Comic: NZ deposit insurance for finance companies

Mike Moreu is on the money again! The link is here.

Why is there no haircut for the insurance? Why are the fees not linked in inherent risk?

I agree that in some countries governments need to “recapitalise” banks by buying parts of them. I agree that a deposit insurance scheme can avoid bank runs (and can do so in a way the private sector may struggle with because asymmetric information leads to “too little” insurance). However, effectively charging the safe institutions more for insurance (which is what is happening to the banks) is RIDICULOUS – and will lead to too much risk being taken on in the future, at the taxpayers expense.

7 replies
  1. adamsmith1922
    adamsmith1922 says:


    I commented here in similar vein

    The NZ scheme seems to have a number of problems. As I construe the scheme at present just about all forms of investment including Kiwisaver are going to be covered after an announcement yesterday.

    No account seems to be taken of moral hazard.

    The banks, essentially Australian, are in effect being charged fees to cover the excesses of small and in a number of cases poorly run and regulated NZ institutions.

    This is not right. Furthermore, I suspect that the consequences in terms of attitudes towards NZ down the line will not be positive.

    Having agreed to cover Kiwisaver and the finance companies what is the exit strategy? Is there an exit strategy?

    Is the policy being driven by the RBNZ, the Treasury or politicians or a camle comprised of all three. At present they do not appear to be making a very good job of it at all.

  2. Dismal Soyanz
    Dismal Soyanz says:

    Moral hazard?

    We are talking about banks here.

    But seriously, just as competitive pressures ar partly responsible for the rush to extend credit to obviously high-risk borrowers in the subprime collapse the rush to “shore up” the banks and the shadow financial system was done because … er well, K Rudd was doing it (and Gordon “not Gecko” Brown and the the folks with the funny accents a bit further east).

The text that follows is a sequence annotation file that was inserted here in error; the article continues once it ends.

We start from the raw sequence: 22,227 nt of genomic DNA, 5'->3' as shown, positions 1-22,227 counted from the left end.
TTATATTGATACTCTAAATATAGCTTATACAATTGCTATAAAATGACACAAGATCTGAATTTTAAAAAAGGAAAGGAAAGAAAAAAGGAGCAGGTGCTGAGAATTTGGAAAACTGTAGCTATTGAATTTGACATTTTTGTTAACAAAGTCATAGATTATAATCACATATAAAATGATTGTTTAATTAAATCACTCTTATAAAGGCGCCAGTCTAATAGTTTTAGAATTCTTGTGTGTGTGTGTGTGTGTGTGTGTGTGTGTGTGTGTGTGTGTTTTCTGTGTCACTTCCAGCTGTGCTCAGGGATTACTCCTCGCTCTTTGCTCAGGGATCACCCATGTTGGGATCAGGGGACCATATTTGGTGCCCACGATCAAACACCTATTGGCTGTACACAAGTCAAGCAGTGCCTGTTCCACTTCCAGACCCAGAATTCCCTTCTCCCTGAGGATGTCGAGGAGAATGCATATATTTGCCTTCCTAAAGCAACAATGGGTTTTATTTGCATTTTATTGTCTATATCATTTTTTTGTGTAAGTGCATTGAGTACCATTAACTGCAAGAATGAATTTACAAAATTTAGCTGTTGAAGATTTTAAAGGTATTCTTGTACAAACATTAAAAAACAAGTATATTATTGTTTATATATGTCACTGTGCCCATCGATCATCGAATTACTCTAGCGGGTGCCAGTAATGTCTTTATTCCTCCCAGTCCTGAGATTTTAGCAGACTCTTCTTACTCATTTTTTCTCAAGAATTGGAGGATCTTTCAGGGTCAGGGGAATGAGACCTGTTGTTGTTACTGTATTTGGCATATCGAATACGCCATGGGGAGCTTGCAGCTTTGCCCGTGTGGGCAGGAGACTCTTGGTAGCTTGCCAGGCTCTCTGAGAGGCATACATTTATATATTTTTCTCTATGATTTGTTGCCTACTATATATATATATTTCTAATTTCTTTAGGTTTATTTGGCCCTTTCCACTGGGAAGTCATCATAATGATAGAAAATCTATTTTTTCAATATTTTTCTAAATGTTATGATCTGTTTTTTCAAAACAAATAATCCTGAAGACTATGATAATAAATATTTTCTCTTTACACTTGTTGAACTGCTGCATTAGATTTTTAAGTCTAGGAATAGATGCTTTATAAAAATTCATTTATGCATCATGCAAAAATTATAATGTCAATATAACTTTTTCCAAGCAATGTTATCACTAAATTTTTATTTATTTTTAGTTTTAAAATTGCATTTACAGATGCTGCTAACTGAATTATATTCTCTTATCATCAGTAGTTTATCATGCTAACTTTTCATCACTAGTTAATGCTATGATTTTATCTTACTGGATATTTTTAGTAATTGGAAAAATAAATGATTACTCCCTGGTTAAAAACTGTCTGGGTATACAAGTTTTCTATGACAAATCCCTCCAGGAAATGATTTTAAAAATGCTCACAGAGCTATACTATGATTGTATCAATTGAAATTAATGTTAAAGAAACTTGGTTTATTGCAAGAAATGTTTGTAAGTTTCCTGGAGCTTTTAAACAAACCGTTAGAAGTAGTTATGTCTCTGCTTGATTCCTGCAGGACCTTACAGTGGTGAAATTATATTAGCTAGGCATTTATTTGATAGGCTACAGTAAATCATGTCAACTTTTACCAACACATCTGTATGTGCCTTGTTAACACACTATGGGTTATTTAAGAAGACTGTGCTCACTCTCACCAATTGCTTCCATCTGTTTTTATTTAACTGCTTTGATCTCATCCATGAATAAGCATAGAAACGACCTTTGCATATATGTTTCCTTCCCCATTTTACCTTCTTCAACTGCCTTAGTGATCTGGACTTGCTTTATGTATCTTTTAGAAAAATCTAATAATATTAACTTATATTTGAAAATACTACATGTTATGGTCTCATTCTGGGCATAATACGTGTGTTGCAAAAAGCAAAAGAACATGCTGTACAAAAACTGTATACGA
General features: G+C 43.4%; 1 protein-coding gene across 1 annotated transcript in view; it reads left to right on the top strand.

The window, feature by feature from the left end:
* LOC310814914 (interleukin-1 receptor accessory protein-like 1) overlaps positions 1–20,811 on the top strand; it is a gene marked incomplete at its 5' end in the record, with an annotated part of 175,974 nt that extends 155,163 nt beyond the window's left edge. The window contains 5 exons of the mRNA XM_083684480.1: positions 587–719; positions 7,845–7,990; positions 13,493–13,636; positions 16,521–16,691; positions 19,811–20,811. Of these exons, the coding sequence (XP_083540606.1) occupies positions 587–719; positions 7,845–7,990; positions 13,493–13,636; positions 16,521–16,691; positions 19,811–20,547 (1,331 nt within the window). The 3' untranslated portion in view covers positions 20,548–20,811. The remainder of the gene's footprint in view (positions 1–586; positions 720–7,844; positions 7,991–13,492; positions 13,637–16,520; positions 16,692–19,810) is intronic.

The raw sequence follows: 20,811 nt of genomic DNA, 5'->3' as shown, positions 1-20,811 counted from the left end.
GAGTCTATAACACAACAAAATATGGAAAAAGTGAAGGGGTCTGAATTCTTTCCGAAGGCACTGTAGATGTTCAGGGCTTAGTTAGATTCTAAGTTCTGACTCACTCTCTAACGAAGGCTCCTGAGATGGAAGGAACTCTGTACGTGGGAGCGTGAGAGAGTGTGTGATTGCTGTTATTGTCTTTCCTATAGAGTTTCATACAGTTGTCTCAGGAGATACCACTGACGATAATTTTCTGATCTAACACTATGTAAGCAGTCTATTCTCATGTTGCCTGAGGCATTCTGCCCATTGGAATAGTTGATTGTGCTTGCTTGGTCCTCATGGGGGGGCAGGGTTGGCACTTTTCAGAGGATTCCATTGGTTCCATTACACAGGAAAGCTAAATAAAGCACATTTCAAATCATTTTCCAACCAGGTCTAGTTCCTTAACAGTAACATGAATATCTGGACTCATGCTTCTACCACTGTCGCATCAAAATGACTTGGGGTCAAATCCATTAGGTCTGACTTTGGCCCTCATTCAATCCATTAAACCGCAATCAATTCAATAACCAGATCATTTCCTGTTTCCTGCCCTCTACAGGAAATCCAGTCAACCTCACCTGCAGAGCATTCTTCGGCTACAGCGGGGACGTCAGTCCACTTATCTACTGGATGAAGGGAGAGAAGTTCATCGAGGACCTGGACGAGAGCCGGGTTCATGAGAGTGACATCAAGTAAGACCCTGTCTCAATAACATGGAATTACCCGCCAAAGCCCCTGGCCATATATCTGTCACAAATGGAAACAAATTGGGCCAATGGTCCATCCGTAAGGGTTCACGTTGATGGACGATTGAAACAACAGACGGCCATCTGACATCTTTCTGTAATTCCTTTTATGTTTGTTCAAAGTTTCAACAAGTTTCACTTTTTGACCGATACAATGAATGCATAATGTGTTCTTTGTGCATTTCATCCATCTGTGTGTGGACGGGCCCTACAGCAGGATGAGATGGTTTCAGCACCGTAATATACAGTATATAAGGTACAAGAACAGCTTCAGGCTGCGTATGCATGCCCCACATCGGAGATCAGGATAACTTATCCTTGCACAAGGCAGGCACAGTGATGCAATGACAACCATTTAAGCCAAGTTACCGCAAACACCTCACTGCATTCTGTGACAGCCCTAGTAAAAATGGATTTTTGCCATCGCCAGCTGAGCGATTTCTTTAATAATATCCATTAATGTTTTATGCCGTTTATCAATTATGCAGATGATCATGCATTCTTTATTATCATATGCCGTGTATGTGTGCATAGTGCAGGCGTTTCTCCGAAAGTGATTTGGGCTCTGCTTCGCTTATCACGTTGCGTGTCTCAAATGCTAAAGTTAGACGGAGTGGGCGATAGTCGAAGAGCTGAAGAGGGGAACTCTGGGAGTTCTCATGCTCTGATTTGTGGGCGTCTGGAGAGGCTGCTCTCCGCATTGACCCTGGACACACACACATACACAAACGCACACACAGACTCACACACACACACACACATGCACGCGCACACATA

The hope is that two years will be long enough for the interbank markets to resume normal operations. But then, if two years isn’t enough, moral hazard is gonna be the least of our problems.

  3. Matt Nolan
    Matt Nolan says:

    Hi Adam and Dismal,

    Ultimately, it is apparent that there is some type of problem in the credit markets – ergo why countries are recapitalising banks and offering insurance, both of which help to steady the ship and dampen any existing information asymmetries in the marketplace.

    Neither of these policies look like they would provide moral hazard, as they are not bailing out the people who took on undue risk when taking out the loans.

    However, when the bank guarantees deposits, if only for 2 years it, it creates a moral hazard problem.

    Say that we are scared the credit market will fail, so we say we will guarantee deposits for 2-3 years for all institutions. The risk taking institutions will use this guarantee to load up on risky, high return assets, knowing that in 2-3 years time the same government that bailed them out would be worried about getting rid of the guarantee if it would lead to the same problem.

    Such guarantees, if preformed in a blanket way over the entire credit market, don’t do anything to help the market move towards equilibrium.

    Personally, I think recapitalise banks and offer insurance at a rate that represents the risk inherent in the institutions balance sheet. Also use the additional information the RBNZ receives through this insurance process to help the market function more efficiently. The losses that the market has to face from the fact that expectations are out of whack with reality will HAVE to happen – we are only trying to avoid overshooting this point.

  4. Matt Nolan
    Matt Nolan says:

    “Did they do it on purpose?

    The poison pill budget and now this steaming pile?”

    I see now that they are doing “a just before the election” budget – but not telling anyone how much their promises will cost. If Labour wins, how can they claim to have any mandate given there refusal to actually give voters accurate information.

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